popular pastime 

May 8th Is Daffodil Day Of Mass. Horticultural Society s ef 

The cheerful daffodil, unfail- 1 
rig harbinger .of Spring, is a 
osmopolilan flower that traces 
Is lineage to ancient Egypt 
vhen its ancestors were exten- 
ively grown in the pharoah's 





rock gardens and to small-scale does not add to his collection 
Spring plantings. jas space permits- 

Hearty, taller cousins pro-! Th° "' ^^ -\. L*" s 

vide color in natural'" J " CL^nxJJ \V ® 

^gs wh«.- c\ oV /er y^ ^ 

dneS lre Tomorrov/ 
Opens Here ts .^- 

V ***** otBeWort.^' 



^.president ; 
paymotld C. 

I „»!«" 



i used ( 


ot WeUesley 



feTJSi-'rS -u.-;— .soa* 


^x. -» , ,_ , ^ by Mrs. Section ot ra! ( 

"ulip Display In Hub Monday 

An extensive display of tulips 
11 be on exhibit May 17 and 
at the annual Tulip Show 
onsored bytheMassaahuaaUe- 
rticMiltnral Snrigty (n Horti- 
fiiiraj Hall, Boston. Admlss- 
i is Tree to the show which 
U run from 2-7 p.m. on 
;ning day, and 10 a.m. to 
' m the day following. 

Featuring displays by both " 
amateur and professional l at 
growers, the show affords the row, 
home gardener an opportunity to ssioft 
see an except! * 
collection of choU'TWil f^l C"! 

\ IheHowershow 

grown, and propei 
Varieties tobeexhl 
jthe best of the oil 
'well as newer 


oy seie^""— 

e - Wat« w ^ * garcendeSiPM 
* books on 3ap^« hom 

'the chapte^ 
, Mrs. Wil* 

fa ^ 






•W ';"' ^to 

Gardens and Plants In Mexico *"" i flov, l. ^ 17 


Phil Claik of the New York ( la ,,, 
Botanical Garden will present ^nT^^A-SaiJ 


fhn Trees No! Boo, 
Says Noted Tree Exi 

irector ot th, Barlleti t'^"^ 

' Com '- ln ,he Decembel Workshop in Bos 

: ~£££'jszi ° n Handlln s S * 

>'°. 35 years ago. A t 1 BOSTON - The Mas; 
•tle^e" 6 ^ ropea " e'ra J setts Horticultural.* 

Just Beats Spring 

Graceful Trevithian 

1 and Mrs- tly scented flowers on a stem. 

The rushlike'nce the 

:s lm; 
the de.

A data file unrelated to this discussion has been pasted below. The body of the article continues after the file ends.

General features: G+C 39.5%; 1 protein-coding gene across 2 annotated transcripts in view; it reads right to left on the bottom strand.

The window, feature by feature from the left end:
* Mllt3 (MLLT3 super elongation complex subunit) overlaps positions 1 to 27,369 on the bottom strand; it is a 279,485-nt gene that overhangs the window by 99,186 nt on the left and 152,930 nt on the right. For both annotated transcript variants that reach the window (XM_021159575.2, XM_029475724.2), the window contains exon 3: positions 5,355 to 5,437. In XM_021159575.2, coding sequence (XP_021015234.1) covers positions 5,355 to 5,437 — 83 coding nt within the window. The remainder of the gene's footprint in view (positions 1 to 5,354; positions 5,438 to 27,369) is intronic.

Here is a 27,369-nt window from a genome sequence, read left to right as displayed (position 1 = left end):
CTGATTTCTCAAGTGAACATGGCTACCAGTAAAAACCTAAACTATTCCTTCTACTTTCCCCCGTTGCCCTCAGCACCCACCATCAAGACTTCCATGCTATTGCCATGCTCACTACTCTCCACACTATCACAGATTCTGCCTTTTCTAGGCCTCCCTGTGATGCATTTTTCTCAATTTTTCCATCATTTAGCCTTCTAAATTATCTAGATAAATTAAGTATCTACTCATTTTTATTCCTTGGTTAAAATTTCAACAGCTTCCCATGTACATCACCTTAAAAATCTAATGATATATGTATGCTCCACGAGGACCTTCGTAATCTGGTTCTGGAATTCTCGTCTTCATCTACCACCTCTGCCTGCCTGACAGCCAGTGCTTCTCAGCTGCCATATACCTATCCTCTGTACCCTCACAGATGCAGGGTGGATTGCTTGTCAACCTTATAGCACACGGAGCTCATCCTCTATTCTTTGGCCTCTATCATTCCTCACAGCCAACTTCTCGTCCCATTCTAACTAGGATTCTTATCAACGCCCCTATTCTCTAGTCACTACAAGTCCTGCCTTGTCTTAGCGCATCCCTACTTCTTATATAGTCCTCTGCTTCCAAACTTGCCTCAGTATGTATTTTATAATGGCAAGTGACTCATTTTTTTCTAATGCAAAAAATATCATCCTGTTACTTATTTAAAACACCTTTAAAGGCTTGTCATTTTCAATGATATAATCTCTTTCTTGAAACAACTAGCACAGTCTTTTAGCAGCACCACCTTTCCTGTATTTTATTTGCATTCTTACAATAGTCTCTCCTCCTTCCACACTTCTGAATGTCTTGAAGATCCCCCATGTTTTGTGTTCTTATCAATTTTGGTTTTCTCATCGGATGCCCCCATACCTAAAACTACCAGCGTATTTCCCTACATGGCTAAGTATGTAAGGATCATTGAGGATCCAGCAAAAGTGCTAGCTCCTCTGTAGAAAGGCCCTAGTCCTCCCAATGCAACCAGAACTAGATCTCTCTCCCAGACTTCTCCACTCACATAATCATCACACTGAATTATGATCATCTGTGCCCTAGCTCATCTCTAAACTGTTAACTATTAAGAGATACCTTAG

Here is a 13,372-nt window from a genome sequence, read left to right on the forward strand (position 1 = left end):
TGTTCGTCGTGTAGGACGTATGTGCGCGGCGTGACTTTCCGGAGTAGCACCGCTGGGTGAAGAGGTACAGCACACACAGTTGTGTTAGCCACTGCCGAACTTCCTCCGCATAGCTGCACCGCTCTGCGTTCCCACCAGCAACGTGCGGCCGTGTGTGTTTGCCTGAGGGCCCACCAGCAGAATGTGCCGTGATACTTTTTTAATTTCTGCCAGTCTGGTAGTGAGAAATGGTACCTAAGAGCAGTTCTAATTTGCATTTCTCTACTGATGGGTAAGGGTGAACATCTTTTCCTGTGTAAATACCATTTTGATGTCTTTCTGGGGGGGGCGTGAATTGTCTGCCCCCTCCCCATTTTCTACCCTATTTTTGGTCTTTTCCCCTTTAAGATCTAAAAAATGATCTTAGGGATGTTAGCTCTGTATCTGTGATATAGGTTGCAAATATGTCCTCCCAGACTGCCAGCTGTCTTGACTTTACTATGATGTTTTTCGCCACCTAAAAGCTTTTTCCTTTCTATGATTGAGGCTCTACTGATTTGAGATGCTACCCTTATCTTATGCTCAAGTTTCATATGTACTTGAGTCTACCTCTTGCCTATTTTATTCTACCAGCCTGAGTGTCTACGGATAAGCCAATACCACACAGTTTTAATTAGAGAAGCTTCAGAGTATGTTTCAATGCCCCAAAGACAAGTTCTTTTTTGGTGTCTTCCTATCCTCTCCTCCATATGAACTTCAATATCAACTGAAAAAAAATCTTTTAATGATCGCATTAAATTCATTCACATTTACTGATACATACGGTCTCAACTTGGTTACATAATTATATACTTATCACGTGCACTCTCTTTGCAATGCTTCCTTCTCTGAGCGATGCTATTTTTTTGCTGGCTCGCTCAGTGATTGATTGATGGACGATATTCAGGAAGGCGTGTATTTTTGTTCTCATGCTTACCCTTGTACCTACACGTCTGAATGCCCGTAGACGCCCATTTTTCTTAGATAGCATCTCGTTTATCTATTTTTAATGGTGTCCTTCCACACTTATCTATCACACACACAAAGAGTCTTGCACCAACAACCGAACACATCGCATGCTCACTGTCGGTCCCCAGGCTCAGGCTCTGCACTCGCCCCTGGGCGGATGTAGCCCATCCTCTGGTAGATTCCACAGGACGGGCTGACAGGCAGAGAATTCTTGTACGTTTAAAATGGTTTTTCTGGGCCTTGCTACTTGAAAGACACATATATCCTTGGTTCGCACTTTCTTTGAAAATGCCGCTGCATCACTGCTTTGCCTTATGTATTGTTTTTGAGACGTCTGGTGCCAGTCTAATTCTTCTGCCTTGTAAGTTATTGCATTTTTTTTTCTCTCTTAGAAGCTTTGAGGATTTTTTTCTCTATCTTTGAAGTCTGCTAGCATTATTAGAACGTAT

ft and I 
n fed 
w — ■ ... %tx& vithian, "most admired variety" among jonquils and 
Completed plans are already ^ d ^ rB jcihn 'ids, is a graceful daffodil having two or three'shed 
nder way for the annual New J "" 

■^ngrlanri Sprinp ■F)™^ Sfaflw 

hat will open at Wonderland* 

ark In Revere on March 13 and 
ontinue through March 21, the 
irst calendar day of spring. 

Several private organizations 
re working with the Massachu- 
etts Horticultural society to 
ring a winter-weary public a 
loral panorama that will give 

em a needed lift. 

One of these act. 
women ^. "* - 4 

ration ^ irt £ {JfiiW 

Workshop On Pruning 

By Horicultural Society Sat., Feb. 20 

applies 'T0V*n 

e Gardens' flower 

The Massachuse tts Hort icultural Basic principles of pruning fruit 
Society wtll conduct a workshop trees, rose <bushes, climbing roses 
on "VllUN'lNG". Mr. Bdlwln F. Stef- and vines such as grapes and wis- 
Bdltor of HORTICULTURE terta. 

line will t>e the instr, — — 2^ «-'- v^-- *•*** that many 

workshop will (be hel | . t\ o impression 

tapt February 20 at -IjCClUre Uate 5ct anch grow- 

in 's Exh 
heir sm 

ith ide. 

) copy 

lude the 

Lecture Date Set 
On Indoor Plants 

Show Theme 

'■'SSwSim ** h e Se B of' V tn' Ql Pruning: Why we th < subject of an illustrated lee- I 
' «hf! aPpr°P vtat£ c .J;Sland Spring principles of prunir ,fur * to be presented at Horticu l- I 

B3J6"—*, ^ Vielt. ._j rural Hr.11 tne, **--- acrUKptl 

Horticultural HalL 

Ave., Boston, Mass. 

Mil be primarily a d 

with the following 1 


Hall, 3QQ Massa'cl 

■.he ground 

as the tree 

branch will 

plants course, is 

be me specific 

from tine 

:his class. 

: r non-mem- 

Beverly waters her woodland display. 

Miniature Gardens Built in 

Take an old laundry sink, fill 
it with woodland or limestone 
soil— or appropriate soil 'for 
plant materials you will use— 
and you're in for some fun 

10 a.m. Fee, 
als, is $10 

members; $ 
members. Pn 

Mrs. Serfgndi 


In 1964 many new activities were added to the 
program of the Massachusetts Horticultural Society 
and many of the popular activities of the past con- 
tinued to provide information and pleasure for members. 

Our specialty shows were excellent and the Spring 
Flower Show was the best since we have been in 
Revere. Incidentally, the 1965 Show, the last under 
the management of Mr. Nehrling, was, if anything, 
better and our attendance of over 103,000 was an 
increase of some 8,000 over the year before, a fitting 
climax to Mr. Nehrling's years of service. 

The question of moving the Show to the War 
Memorial Auditorium, Prudential Center, Boston, is